I haven't even taken my checkpoint #1 (CP1) wheel dip picture yet, so that will take some time. I reach down, grab my camera quickly and place my back wheel in the Atlantic ocean also managing to soak both of my shoes in the process.  I turn on my Canon quick shot and try to snap a picture, but something is wrong and the damn camera keeps fighting focus and not allowing me to take a proper shot.  I finally realize that my rear blinkie light is messing with the camera lighting adjust, so I tear the blinkie off my bike and "temporarily" toss it up onto the beach.  I turn around, take my photo properly, turn off my camera, stuff it back into the top bag, grab my handlebars and push my bike up and away from the water.  I then look down to pick up my blinkie only to find it is gone.  I look around some more thinking some sand got kicked up on it.  Nowhere.  I yell out loud SERIOUSLY?  Did someone just snag my blinkie within 1-2 minutes time?  I cannot believe I am wasting precious time looking for a red safety light.  I cannot believe it is gone!  I ask a few of the other stragglers if they had seen my blinkie and they give me a puzzled look and I explain it, but they have just not seen it.  I chalk it up to a loss and push on through the beach sand, very much concerned I was losing my mind.  I make my way to the lead-out road and come across Karlos, the mastermind of the CFITT, and he hands me a mini cue sheet and phone number to MTB Cast, which lets riders call in and do mini race reports.  I use this service every time I do a bike packing race and it is so cool to hear the stories of other riders after the event has transpired.  I explain to him that I am running late and so much has happened and now I lose my blinkie on the beach, which stops a certain person in motion.  As Karlos is "talking me down" and letting me know how he also started late and not to worry so much, the person that stopped walking forward looks conflicted and I straight out ask her, did you see a flashing red blinkie on the beach?  Her face turns red and she says yes...I ask her where and she pulls it out of her pocket!  I excitedly explain that I was looking all over the beach for that thing and she apologizes that she thought a racer had dropped it, but from the frustrated tone in my voice she interpreted me as being upset with her and I immediately change my tone and also think if I had seen a blinkie on the beach, I would have picked it up too....anyways, who cares, no harm, no foul, only thing lost here is time...about 25 minutes worth.  I finally approach the bridge leading out of New Smyrna by about 5:25am....all alone except for a few straggler racers also having their own issues.  I then remember one other thing I had forgotten to do...turn on my SPOT!  Now I would not have an official total race leader breadcrumb trail.  I was very frustrated by the fact that my tracker was off, so I stopped and went through the steps to turn it on.  Madness building up in my mind, I sped off and passed a group of racers up to the point of entering the college campus wall.  I could not find the spot to enter!  I knew it was a sliver of an entrance and I was already lost, GPS clearly pointing me to the right spot, but I could not find my way across the wall.  Several of the racers I had passed had also caught up and were facing the same difficulty.  This is one aspect of bike pack racing that I have yet to master as all of my previous endurance races had every obstacle flagged and clearly marked.  These races were across areas where marking was just not realistic.  I finally find the hole and speed off again almost reaching the entry to the initial single track behind the college, only to have yet another setback.  My GPS starts flashing "batteries low"  I stare down in disbelief, cuss at the unit and toggle to check if this is for real.  I find that the thing is about to die with no power bars left. so I stop, open the GPS, pull out both batteries, place them aside and them realize I have to dig through my rear bag all the way to the very back of it to find replacement batteries as I thought I would not be replacing batteries at all during this race.  I replace the batteries, close up my GPS and stuff all my camping gear, dry clothing, and food back into my rear bag, synch it tightly again and proceed to enter the boggy initial terrain.  Total time lost: 10 minutes.  At this point in the race, I was just in shock at having such a rocky start.  I didn't know what to think and just tried to roll with the punches.  The knee deep bog was handled with ease thanks to the fat tired beast that my Krampus is all about.  I was still wet from the beach, so slogging through more water did not faze me as I am used to nasty conditions.  I shrugged off the crud and entered into the type of riding that I know how to do best.  Then another setback hit me, literally.  Riding along in the pitch dark with only a little light, I am knocked off my bike by a tree branch sticking out around a tight corner at the right angle and take the impact 100% on my right hand.  I feel a searing hot pain and know thats a game changer.  I sit there in the early morning darkness on my ass in the damp woods somewhere close to the start of this race and consider just going back to the hotel.  I remove my glove and there is a healthy laceration on my right pinky.  I grab a strip of duct tape from my seat tube and tear off a little bit of my cue sheet and wrap it around my pinky as a temp bandaid stop gap.  It hurts so bad and don't realize until a week later that it had a small fracture thanks to adrenaline keeping it under control.  I slide the glove back on, jump back on the beast and get back to putting in some miles.  My right hand was throbbing but after some focus on the trail ahead of me, the pain subsided.  I also realize the reason I couldn't see the branch is because my bike handlebar light was disconnected due to some low branch snag.  After re-connecting,  it was like night and day!  After a few more miles, I come across a creek crossing and hear Karlos somewhere around the area cheering us on.  It was good to know someone was enjoying watching us suffer.  The next miles were uneventful and I hardly remember putting them in except for coming up on some forgotten monorail tracks parallel to some crazy fields.  Up ahead of me is another rider riding at his pace clearly having fun and enjoying the ride.  I come up on him and he has the biggest smile on his face and greets me with a loud "how's it goin" greeting!  I am clearly still very much in a dark place and lightly reply back to him "doing better now, just need a little more energy, thats all"  He explains the history of the abandoned monorail project and was very knowledgeable about the area.  We ride side by side for a bit getting to know each other and I find out his name is SkiJi (aka Jimmy)!  He turns out to be the coolest cat I have met on a bike packing trip yet, next to Karlos, of course  ;).  As I tell him who I am, he just about loses it as he tells me that he reads my blog!  I am in shock that anyone would read the long winded stories of my backpacking misadventures...but there he was an actual fan of my writings, LOL!  At the moment, I just didn't know how to read him and felt very much lost in my head from my crappy start so I decided to continue alone.  I powered up ahead of him and made short work of the monorail bed, only to miss a turn, backtrack and ride with SkiJi a little more.  I then raced ahead and hoped that CP2 would be approaching soon.  At this point, I am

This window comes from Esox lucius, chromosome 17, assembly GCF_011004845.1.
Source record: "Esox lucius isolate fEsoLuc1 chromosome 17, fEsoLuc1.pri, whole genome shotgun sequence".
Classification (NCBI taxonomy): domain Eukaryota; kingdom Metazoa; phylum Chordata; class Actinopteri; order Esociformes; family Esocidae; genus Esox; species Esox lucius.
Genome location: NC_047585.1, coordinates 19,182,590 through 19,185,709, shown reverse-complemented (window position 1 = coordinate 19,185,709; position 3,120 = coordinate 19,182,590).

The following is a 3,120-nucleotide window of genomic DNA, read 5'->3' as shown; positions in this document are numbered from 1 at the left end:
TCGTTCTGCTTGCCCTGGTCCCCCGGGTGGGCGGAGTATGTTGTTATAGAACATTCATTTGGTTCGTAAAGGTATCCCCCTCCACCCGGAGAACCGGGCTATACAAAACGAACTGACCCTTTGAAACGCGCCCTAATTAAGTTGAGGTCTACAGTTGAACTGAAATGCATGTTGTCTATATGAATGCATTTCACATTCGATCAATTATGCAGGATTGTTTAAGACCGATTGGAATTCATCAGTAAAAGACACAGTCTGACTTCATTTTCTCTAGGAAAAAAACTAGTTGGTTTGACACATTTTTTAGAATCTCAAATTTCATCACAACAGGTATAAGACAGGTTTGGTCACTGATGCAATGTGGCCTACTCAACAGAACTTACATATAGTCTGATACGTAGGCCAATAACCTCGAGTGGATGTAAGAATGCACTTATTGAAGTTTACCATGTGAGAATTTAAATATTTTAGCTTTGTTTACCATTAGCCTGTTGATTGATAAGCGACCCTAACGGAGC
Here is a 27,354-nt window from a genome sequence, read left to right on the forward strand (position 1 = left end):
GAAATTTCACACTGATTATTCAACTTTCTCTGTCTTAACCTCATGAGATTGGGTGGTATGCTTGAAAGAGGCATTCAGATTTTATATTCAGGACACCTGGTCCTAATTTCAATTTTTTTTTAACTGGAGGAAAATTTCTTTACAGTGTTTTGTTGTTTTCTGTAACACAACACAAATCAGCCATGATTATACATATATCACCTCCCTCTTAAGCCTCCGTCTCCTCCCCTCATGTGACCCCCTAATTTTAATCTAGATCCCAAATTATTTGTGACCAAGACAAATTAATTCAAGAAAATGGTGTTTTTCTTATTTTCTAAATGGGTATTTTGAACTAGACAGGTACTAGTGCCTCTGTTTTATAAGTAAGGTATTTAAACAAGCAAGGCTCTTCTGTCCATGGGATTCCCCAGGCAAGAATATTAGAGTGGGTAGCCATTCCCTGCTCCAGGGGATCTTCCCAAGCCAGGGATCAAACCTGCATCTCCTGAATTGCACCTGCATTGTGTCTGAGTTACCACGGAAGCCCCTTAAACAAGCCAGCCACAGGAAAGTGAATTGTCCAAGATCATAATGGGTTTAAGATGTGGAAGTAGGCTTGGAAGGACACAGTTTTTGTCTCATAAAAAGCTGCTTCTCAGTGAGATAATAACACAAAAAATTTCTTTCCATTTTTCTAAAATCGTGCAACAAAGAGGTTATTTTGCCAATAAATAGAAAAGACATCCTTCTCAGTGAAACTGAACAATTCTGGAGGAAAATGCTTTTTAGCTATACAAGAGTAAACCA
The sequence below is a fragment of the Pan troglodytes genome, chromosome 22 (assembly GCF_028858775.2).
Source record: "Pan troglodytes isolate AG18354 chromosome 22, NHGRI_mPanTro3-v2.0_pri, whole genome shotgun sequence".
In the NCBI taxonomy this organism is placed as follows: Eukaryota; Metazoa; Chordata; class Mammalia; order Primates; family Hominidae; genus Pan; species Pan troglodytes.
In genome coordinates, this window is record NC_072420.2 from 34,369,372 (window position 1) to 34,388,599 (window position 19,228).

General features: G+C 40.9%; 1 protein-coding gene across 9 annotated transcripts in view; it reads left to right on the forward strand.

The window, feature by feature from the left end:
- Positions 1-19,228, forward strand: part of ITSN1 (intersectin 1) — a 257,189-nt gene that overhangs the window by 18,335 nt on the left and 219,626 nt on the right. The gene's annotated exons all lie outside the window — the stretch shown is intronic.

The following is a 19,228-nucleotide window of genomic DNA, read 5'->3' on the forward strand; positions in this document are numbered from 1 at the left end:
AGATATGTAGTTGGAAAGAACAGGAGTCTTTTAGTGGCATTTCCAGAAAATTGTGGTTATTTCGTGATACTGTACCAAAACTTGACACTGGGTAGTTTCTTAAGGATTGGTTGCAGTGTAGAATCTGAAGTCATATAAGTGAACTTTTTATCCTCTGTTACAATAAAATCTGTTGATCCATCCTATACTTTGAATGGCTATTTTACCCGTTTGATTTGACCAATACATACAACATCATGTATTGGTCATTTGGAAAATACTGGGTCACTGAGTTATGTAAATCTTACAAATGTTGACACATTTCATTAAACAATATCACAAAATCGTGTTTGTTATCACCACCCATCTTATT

20-30 miles in and everything is going fine as the terrain was matching the bike setup perfectly...then came the roads...  I met up with Ray Egan and Larry Garcia at this point and we chatted for a while.  Upon finally getting to CP2, Osteen Marker, I realized the terrain was switching more and more to paved roads or paved bike/walking trail.  Being how the terrain in Florida is basically all flat, there is no rest after long climbs.  You are always on the pedals.  I kept rolling along catching back up to Ray & Larry who are setting a strong pace on standard MTB tires.  I try and match their pace and slowly fade back as my legs are pissed and my tires are fatter.  I know that I had been hammering along too harsh to catch up to the group, but I was going to work myself through until I reached the ferry and that was that!  The only problem was that my legs kept fading and I kept worrying about time.   Of course, now that my legs are noodles was when one of the harder sections of the ride started...super long craggy rock rail bed which felt like it went on forever, but it was really only about 5-6 miles.  Somewhere along the way in-between railbeds and jumping fences, we were yelled at by some fool in a pickup truck about trespassing. Jason responding to him that we were in the right only set him off further threatening to call the cops!  LOL!  Cops don't want none of tha Krampus! They can't go where I go.  LOL!  We finally arrive at CP3, the Fish Camp,  and take the obligatory picture including the bike, leaning tree and lake.  I think at this point was when I met Tony Buchman.